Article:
For immediate release | February 5, 2020
In response to comments made in the House of Commons on February 4th, 2020 by an MP wearing a Moose Hide Square, the Moose Hide Campaign Development Society (MHCDS) would like to offer the following statement:
The MHCDS would like to express our concern about the comments that were made in the House of Commons this week, however, our approach is strength based. Rather than “call out” we “call in” and encourage individuals to continue their journey of healing, learning, growth, and accountability. In light of this, the MHCDS would like to take this opportunity to reaffirm the core values of our Campaign and to be clear about what we stand for. We hold and advance the following values and calls to action:
- We will stand up with women and children and we will speak out against violence towards them.
- We will support each other as men, and we will hold each other accountable.
- We will teach our young boys about the true meaning of love and respect, and we will be healthy role models for them.
- We will heal ourselves as men and we will support our brothers on their healing journey.
The Moose Hide Campaign also believes that one of the most important things each individual can do to show their commitment to help end violence against Women and Children in Canada is to promote gender equity, respectful relationships, healthy masculinity and by standing up against gender-based violence.
In closing, we would like to raise our hands in honour and respect for MP Laurel Collins and for each and every one of our elected women leaders who have fought long and hard for justice and equality, and who deserve to be treated with dignity and respect.
For further information please contact:
Paul Lacerte, MHC Co-Founder and National Ambassador at 250-812-0973 or David Stevenson, MHC CEO at 250-889-6455
Moose Hide Campaign focuses on Education to end violence
VICTORIA | February 13, 2019 | The Moose Hide Campaign has launched a new education initiative aimed at K-12 students as part of its drive to end violence against women and children.
The Moose Hide Learning Journey was launched along with the eighth annual Moose Hide Campaign Day gathering, fasting and Walk to End Violence. The walk ended at the steps of B.C.’s Parliament Buildings.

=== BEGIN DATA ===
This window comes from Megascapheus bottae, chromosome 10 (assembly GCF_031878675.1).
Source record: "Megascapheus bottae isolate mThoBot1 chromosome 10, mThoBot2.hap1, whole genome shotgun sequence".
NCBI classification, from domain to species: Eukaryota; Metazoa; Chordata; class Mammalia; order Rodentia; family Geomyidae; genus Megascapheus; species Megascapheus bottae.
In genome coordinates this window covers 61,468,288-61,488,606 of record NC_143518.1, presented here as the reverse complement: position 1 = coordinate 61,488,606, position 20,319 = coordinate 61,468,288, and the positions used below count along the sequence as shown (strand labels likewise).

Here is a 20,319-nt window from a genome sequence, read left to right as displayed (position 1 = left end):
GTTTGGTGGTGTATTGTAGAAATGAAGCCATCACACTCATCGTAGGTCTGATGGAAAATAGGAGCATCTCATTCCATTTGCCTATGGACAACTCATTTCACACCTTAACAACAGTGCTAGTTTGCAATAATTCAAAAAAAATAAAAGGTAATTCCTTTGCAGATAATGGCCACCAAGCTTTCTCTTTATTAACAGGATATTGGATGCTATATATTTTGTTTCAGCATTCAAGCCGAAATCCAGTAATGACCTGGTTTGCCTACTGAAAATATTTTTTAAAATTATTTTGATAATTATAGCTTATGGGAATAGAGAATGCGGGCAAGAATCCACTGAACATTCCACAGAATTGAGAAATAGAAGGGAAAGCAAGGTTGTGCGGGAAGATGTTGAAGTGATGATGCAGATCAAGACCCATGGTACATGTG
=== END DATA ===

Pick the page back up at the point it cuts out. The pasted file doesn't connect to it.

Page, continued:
“All of us have a responsibility to stand up, raise our voices and say ‘no’ to gender-based violence,” said Premier John Horgan. “By expanding its reach to include children and youth, the Moose Hide campaign is helping young people lead the way as we work together to build a future free from violence and fear.”
By helping teachers create a supportive learning environment, the Moose Hide Learning Journey encourages students to explore values and perspectives that honour and respect women and children. The online platform, which has been piloted in a number of schools throughout the province, provides lesson plans, videos and other resources.
Mamidowsewin Centre supports Moose Hide campaign
The Moose Hide Campaign works through schools like Algonquin and communities across Canada to end violence towards women and children. They also facilitate events where men come together with women. They do the hard work of healing their wounds so they can stop the cycles of violence, especially among Indigenous men where the wounds of racism, colonialism and trauma are both generational and complicated by social factors such as addiction and poverty.
National Observer - Interview with Raven Lacerte
National Observer - Exclusive interview with Raven Lacerte on the National Gathering and Day of Fasting, discussing the Campaign, meeting Prime Minister Justin Trudeau, and more.
CBC Indigenous - National Gathering and Day of Fasting
Supporters are fasting to raise awareness on violence against Indigenous women and children.